So I do feel resonance from the people who arrive. With other professionals and researchers in the field, there are two divides. One, I visualize as the difference between seeing the child + media in the center of the concern (which assumes media will be there), and the other as seeing just the child in the center and media as one of a constellation of influences. That’s the approach I favor. I don’t buy into the attitude that there’s nothing we can do, no way to avoid media being central to the lives of young children. Another thing is that some organizations take money from the industry; some, like mine, do not.

RW:  Well, it’s a reality that people have the fatigue factor, like you said. “I’m just tired.” And it’s so easy to just put a device in front of a kid and your problem is solved.

Mary:  Especially if you think that the material isn’t harmful. Right? If it’s “just PBS” or “just Disney.”

RW:  Even more so.

Mary:  Right. I can’t begin to tell you how many times I hear, “My children only watch Disney and PBS.” Disney is so full of racist, sexist stereotypes. Not to mention gratuitous violence. And PBS, you know, they’re the ones that brought Teletubbies, which was developed for under two-year olds, to the United States. I decided I had to watch it because people were talking to me about it, so I started watching it. I thought well, it’s stupid, but it’s pretty benign. It’s pre-language, so there’s no verbalization. They jump up and down, they wave. But I kept watching and they were jumping up and down and waving at this boat, and what is on the back of the boat? The British Petroleum symbol.
     What the researchers say is that if you implant a symbol in a child’s mind early enough it will stay, and 18 years later, as they’re driving down the road, if there’s a choice… It’s called “cradle to grave” advertising.

RW:  That’s scary.

Mary:  They’re doing research in order to market to children. Research on how to get children to nag their parents for things. There’s a group at Harvard, The Center for Media, on Media and Child Health headed by Dr. Michael Rich that brings together the research in a user-friendly way. They’re trying to tread water to sort of be all things to all men, to see how it can be used for health education and how to ameliorate the effects on very young children.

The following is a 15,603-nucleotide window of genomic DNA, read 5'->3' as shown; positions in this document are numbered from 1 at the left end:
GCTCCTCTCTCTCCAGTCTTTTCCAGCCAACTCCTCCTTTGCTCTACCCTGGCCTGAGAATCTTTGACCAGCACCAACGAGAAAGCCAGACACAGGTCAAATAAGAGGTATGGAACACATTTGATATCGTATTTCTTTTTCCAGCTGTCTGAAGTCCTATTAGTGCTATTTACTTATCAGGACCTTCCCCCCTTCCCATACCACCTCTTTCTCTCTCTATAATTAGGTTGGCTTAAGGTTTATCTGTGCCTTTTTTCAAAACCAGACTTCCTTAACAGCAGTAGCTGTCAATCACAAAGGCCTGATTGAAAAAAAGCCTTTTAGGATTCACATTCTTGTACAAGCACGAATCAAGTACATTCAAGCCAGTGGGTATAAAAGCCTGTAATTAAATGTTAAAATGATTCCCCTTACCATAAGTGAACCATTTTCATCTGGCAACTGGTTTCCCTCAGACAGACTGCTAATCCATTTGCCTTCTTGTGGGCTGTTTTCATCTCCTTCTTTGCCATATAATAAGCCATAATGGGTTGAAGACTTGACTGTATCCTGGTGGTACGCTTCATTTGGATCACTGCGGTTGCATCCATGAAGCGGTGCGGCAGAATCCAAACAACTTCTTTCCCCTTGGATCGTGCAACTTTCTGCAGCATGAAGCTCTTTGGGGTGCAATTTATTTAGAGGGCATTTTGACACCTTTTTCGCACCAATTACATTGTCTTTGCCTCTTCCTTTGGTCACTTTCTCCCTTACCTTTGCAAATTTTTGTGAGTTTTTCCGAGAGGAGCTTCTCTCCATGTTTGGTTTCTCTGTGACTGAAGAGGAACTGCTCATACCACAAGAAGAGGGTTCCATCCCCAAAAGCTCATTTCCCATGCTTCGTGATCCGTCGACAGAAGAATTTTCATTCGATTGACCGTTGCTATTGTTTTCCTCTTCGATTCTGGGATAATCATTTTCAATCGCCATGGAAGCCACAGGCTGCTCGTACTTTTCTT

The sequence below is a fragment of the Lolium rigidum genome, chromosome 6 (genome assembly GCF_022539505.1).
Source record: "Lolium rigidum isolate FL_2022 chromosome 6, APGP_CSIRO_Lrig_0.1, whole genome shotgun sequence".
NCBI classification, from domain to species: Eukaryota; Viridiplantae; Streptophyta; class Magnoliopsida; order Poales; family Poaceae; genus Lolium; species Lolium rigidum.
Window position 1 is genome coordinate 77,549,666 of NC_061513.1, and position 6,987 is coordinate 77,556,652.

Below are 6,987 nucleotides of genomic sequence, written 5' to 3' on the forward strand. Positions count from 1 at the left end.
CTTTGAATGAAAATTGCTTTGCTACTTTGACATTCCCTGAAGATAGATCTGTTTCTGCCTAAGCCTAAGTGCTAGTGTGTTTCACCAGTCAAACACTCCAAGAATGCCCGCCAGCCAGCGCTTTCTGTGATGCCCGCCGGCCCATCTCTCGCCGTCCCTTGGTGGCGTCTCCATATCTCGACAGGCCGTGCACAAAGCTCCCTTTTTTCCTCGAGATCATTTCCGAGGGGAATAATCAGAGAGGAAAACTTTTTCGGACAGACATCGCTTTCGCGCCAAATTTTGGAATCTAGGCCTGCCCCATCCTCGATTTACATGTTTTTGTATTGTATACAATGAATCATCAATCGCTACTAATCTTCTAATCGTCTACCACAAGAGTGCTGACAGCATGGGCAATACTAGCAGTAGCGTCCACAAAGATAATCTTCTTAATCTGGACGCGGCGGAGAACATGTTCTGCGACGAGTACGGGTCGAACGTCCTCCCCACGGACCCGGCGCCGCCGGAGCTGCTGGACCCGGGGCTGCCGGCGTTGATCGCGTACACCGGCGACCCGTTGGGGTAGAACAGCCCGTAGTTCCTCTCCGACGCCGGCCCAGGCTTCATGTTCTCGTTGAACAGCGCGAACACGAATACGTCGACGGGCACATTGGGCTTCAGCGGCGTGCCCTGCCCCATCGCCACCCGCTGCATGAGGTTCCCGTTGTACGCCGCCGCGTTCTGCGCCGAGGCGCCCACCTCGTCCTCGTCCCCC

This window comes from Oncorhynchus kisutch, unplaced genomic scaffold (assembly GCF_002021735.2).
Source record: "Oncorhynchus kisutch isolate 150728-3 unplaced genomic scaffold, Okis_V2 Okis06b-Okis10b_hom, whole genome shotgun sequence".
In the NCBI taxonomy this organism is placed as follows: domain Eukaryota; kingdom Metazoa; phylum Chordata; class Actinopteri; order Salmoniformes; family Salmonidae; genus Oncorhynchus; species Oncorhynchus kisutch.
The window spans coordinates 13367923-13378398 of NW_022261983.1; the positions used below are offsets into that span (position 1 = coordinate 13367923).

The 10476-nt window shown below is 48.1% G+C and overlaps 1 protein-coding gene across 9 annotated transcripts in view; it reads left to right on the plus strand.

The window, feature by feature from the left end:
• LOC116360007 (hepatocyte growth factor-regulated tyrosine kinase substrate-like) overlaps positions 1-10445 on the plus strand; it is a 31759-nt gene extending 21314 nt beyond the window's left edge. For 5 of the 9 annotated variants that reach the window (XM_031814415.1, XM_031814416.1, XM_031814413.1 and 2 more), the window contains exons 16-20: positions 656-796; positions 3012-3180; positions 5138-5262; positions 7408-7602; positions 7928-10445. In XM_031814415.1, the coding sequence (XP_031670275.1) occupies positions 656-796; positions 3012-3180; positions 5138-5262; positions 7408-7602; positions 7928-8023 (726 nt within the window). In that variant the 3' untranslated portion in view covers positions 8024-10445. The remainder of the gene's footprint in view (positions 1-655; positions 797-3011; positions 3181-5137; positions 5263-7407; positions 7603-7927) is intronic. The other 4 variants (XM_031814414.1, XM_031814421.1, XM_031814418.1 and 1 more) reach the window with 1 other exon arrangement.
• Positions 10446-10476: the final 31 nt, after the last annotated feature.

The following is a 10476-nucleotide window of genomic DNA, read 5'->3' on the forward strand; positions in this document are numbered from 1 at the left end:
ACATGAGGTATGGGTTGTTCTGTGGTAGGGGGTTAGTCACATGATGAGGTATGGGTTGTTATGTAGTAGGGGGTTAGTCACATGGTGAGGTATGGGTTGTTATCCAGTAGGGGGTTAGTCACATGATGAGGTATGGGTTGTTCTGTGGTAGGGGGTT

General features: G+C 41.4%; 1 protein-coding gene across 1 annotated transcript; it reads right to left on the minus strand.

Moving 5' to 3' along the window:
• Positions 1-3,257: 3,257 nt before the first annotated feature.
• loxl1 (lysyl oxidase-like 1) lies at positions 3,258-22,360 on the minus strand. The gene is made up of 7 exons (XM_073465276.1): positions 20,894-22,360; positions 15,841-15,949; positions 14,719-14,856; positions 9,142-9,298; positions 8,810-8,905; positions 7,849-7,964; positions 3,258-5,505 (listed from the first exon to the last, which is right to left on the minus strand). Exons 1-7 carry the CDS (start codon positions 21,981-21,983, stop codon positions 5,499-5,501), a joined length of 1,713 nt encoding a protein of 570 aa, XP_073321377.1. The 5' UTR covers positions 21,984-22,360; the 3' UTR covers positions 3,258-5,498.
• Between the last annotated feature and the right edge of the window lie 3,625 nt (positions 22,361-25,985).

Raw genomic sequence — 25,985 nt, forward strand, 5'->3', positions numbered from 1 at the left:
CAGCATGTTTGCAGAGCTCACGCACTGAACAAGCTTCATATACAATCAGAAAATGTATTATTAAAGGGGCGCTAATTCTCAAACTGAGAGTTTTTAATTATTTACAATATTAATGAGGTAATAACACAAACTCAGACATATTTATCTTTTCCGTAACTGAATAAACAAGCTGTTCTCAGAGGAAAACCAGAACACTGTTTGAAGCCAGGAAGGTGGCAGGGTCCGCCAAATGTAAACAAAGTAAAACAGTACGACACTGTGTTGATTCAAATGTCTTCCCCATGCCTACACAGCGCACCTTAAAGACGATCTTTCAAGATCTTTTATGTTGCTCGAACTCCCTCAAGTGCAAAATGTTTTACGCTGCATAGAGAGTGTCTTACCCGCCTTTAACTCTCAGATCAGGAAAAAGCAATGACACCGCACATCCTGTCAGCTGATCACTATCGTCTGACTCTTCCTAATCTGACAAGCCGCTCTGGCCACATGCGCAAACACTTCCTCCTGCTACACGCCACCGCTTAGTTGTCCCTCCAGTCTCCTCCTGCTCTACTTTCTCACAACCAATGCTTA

The fact is that the American Academy of Pediatrics, which always said no media before two, is coming out with a new statement because nobody is listening to them, and a lot of us are afraid they’re going to soft pedal. As soon as you say “limit,” all people can see is that you’ve said “limit.”
     You know, there shouldn’t be any before the age of two. There was this hue and cry, “It’s impossible to say no media before two.” Why is it impossible? It’s impossible because we’re addicted, that’s why. And that’s what people don’t want to face.

RW:  Right.

Mary:  What if somebody said that sugar is going to be harmful to your child? Would possibly stunt their attention, affect relationships? People would probably would give up sugar. But because this media, the Internet, etc., have become so necessary for just doing anything—for me telling my son-in-law that I’m ready to go home—we really can’t detach completely from it. Marshall McLuhan called media “the extensions of man.” He was prescient.
So it’s a much more complex problem, and it’s come so quickly—it’s developed very quickly for young children. It’s gone from regulation on advertising to every child having an iPad, since the late ‘80s to now. The iPad is only 6 years old and it’s ubiquitous; it is on potty chairs, back seats of cars, travels with the child.

RW:  Right. It's incredible.

Mary:  To get back to the process I advocate: the intention, one doable thing that comes out of a sequence of looking at the big and the personal picture—that’s the part that’s important. It’s not somebody telling them to set a timer for 15 minutes. They do that because they think it will work for their home, with the people in their home. So even if people just turned all their media devices off in the car and said, “This is our time together. It’s important for me to be with you and find out how you’re doing, so we’re going to turn everything off.” That would be a big thing.

RW:  I feel that what you’re talking about is so important.

Mary:  You and I know that, but it’s very difficult to sell.

RW:  Have you given a Ted Talk?

Mary:  I’ve never even thought of giving a Ted Talk.

RW:  I mean, I’ve just been talking with you for an hour and now I’m telling you that you have to give a TED talk. These are big and alarming realities, but I’m struck by how realistic you sound in talking about how we could start to address some of this stuff. It’s a wonderful thing showing people ways they can look at their own situation and begin to take steps. But it takes some consciousness raising and some focus. Right?

Mary:  Yes. I should explore giving a TED talk. I’m open to any avenue to get the word out that we have the means to craft solutions for ourselves: we don’t have to buy into the media narrative about children and media. It does take exactly that consciousness raising, as you say, and the earlier the better. Because what happens when habits get embedded is that it’s much more difficult to change—even when in schools that share have a low-media policy.

RW:  It’s essential to have sensory experience, right?

Mary:  Yes, a sense of being on earth, to know I’m here. When I do longer workshops, like a weekend retreat, we do an exercise where we try to spontaneously remember the first time each person knew he or she was there, as a child. You know, that first memory of just being there. People draw or write about it, and then we share it. Then, we look at the conditions that helped that direct experience and we ask if children now, our children, have the room for those experiences.